Now we would think that in this day and age both men and women would be getting paid equally, unbelievably, in 2019 the data from Britain’s largest companies should that men are still mostly getting paid a lot more than women. Even with the amount of campaigns that women’s groups are bringing forward, the startling figures show that 78% of Britain’s biggest companies have a pay gap favouring men (Petter, 2020).
The Beginning of Equal Pay
Shockingly, this has been a problem for over 40 years. Prior to 1970, women in the UK, especially in the private sector, were on different and lower rates of pay, no matter what their skill levels were (Wage Indicator, 2020).
In 1968, women who were sewing machinists at Ford’s Dagenham Factory went on strike as they argued that their work demanded the same amount of skill and effort as work carried out by Eastman cutters and paint spray operators, even though their job had been graded higher. This strike sparked a movement and before we knew it, we had many other equal pay strikes throughout Britain. This led to the formation of the National Joint Action Campaign Committee for Women’s Equal Rights (NJACCWER) who then went on to organise a big equal pay demonstration in May 1969.
The Ford Dagenham Factory strike also motivated the Women’s Liberation Movement to take more action. They continued to fight for equal pay of equal value and also and sexual discrimination both in the workplace and at home. One of their main slogans was simple but effective “Equal Pay for Equal Work”. Two of their other demands included equal education and training as well as free 24-hour childcare. This was being fought for to allow women to be financially independent from their father, husbands and other males.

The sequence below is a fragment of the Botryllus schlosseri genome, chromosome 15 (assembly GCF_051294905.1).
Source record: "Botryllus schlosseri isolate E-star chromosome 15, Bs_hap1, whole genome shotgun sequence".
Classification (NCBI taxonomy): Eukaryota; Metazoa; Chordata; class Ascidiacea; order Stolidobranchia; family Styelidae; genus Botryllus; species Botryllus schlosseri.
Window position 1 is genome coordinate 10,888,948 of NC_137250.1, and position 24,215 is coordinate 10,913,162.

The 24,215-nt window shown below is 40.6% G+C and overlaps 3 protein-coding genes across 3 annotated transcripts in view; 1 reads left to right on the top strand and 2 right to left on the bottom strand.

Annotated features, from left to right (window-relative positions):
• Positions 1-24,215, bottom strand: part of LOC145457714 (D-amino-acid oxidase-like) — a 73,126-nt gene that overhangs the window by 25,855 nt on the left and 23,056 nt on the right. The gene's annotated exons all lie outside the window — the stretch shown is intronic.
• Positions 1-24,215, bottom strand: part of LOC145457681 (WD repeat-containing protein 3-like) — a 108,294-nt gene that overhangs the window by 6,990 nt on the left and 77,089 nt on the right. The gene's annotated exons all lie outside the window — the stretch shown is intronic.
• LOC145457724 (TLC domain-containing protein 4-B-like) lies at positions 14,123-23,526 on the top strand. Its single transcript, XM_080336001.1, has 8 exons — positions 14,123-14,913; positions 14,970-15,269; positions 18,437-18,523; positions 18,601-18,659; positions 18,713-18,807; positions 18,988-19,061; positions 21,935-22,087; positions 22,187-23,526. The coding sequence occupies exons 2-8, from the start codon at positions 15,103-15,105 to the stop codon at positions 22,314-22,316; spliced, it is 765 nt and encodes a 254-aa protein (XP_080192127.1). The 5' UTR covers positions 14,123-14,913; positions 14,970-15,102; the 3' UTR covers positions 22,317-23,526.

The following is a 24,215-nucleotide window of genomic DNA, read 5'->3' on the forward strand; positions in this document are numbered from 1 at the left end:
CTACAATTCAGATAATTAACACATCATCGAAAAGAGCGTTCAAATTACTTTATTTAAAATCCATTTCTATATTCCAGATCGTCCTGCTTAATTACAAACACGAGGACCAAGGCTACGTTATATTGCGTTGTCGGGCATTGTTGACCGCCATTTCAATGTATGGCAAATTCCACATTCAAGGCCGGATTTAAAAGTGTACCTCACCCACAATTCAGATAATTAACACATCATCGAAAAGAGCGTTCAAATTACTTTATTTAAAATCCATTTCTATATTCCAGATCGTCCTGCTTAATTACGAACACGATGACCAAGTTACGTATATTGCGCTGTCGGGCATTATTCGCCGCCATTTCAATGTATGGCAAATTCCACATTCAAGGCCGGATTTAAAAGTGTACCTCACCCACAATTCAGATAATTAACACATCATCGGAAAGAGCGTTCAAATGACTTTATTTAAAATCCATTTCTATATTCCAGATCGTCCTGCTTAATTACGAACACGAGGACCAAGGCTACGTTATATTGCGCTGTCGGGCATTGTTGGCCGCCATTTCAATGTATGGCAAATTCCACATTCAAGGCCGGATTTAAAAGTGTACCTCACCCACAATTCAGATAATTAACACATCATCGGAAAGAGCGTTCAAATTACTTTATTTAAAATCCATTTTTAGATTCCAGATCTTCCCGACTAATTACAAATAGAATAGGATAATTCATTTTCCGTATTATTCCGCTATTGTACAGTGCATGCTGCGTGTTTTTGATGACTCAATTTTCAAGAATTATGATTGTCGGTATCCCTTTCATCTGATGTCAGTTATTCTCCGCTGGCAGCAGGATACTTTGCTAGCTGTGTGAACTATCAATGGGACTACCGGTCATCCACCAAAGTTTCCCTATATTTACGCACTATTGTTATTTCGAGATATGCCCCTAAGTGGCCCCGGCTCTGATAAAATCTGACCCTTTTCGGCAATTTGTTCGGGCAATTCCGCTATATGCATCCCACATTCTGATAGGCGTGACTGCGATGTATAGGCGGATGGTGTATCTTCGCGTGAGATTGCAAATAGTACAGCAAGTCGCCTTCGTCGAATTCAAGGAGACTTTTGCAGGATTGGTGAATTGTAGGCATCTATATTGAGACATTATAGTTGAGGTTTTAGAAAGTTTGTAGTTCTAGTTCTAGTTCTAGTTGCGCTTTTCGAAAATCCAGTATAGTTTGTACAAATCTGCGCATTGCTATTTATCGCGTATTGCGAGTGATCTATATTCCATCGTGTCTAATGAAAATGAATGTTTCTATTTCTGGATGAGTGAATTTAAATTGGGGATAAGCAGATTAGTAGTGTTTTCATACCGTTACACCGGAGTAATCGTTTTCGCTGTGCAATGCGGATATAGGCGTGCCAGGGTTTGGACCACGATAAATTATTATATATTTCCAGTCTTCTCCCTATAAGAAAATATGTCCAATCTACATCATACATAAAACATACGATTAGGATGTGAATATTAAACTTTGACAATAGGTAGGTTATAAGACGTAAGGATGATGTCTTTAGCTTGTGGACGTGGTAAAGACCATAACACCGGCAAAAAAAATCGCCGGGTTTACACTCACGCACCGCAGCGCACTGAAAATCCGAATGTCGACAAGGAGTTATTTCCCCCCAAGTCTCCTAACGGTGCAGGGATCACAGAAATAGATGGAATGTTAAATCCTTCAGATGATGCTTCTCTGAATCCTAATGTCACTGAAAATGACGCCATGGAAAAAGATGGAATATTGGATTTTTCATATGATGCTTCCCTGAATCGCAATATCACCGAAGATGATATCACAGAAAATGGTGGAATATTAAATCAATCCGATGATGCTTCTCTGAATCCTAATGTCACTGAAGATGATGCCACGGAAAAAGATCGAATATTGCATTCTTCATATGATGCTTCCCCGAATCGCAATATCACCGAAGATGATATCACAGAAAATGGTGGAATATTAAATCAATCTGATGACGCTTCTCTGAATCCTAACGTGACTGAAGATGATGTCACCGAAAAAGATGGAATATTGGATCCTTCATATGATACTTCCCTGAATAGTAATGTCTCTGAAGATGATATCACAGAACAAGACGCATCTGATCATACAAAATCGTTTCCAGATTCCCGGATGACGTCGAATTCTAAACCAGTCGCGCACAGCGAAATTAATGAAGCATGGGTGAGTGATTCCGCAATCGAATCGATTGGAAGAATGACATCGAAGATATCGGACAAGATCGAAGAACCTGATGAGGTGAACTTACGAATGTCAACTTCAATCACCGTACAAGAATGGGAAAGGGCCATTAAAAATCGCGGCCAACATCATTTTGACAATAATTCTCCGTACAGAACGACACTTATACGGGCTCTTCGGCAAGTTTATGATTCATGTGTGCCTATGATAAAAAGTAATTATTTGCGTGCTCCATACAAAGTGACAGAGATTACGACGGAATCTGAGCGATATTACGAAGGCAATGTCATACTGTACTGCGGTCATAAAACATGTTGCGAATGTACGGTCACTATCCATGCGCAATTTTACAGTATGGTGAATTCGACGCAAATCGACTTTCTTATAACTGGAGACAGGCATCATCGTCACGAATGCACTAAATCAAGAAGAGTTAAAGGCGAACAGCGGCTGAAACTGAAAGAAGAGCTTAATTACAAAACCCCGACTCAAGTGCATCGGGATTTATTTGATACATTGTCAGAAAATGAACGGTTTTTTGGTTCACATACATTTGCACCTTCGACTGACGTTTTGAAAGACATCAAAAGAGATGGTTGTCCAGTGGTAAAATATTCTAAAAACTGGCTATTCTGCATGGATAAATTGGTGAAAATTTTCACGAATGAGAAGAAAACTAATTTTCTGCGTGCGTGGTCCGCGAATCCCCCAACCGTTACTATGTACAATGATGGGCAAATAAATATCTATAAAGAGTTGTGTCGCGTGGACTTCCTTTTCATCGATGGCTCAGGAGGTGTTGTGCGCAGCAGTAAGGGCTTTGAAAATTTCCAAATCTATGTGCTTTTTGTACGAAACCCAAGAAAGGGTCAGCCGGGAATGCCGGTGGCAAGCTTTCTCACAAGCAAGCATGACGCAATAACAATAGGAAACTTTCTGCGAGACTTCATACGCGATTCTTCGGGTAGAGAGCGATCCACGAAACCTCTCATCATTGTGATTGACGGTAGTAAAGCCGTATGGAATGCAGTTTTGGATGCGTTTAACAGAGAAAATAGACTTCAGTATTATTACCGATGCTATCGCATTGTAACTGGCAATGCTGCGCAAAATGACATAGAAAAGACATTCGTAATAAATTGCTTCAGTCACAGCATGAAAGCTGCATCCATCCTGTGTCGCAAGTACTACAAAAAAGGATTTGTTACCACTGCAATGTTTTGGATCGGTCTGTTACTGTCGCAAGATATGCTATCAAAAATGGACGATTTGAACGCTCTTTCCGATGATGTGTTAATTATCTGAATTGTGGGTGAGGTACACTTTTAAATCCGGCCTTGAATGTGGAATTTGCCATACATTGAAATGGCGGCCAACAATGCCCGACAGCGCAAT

Barbara Castle MP, who was UK Employment Secretary of State at the time and eager to address the obvious unhappiness and distress caused by the issue, promoted the Equal Pay Act 1970. This allowed equal pay claims to be made by women who were working in the private and public sector. This act will be discussed further in this article. When this legislation was brought out, it really highlighted the problems in the workplace to do with equal pay and women (Wage Indicator, 2020).
It was said that women should be paid less for two reasons, first, because their work was less skilled than men’s and in return should be paid less and second, because a woman’s wage does need to support other dependents. We can see how these assumptions would make anyone unhappy within the workplace. Many women have to support other people besides themselves such as children, parents etc.
The first legislation which directly addressed equal pay was the Equal Pay Act 1970. This act was passed in 1970 but later came into force in 1975, and was introduced to “prevent discrimination, as regards terms and conditions of employment, between men and women” (Equal Pay Act 1970). This legislation arose after a series of high-profile strikes took place. These strikes were crucial in highlighting the inequalities in pay between men and women. (NEU, 2019)
The Equal Pay Act 1970 along with many other acts such as the Sex Discrimination Act 1975 was replaced by an umbrella act in 2010 called the Equality Act. The Equality Act 2010 set to update and simplify previous legislation.
The Equality Act 2010 and the Equal Pay Statutory Code of Practise both include the equality of terms provisions, which states that employees/individuals have a legal right to equal pay, for equal work, as compared to employees of the opposite/same sex. Additionally, pay is not limited to just contractual pay, as it includes any element of a pay package and/or any employment benefits. Pay, for example, would cover bonuses, company cars, hours of work, overtime rates etc.
The Act further states that an individual/employee can bring forward a claim for equal pay if that individual meets the criteria of equal work in comparison to a comparator. Moreover, a comparator can be further defined as an individual who is/was employed by the same employer (or associated employer) at the same work environment or at an environment where there is identical terms and conditions. (The Law Society, 2015)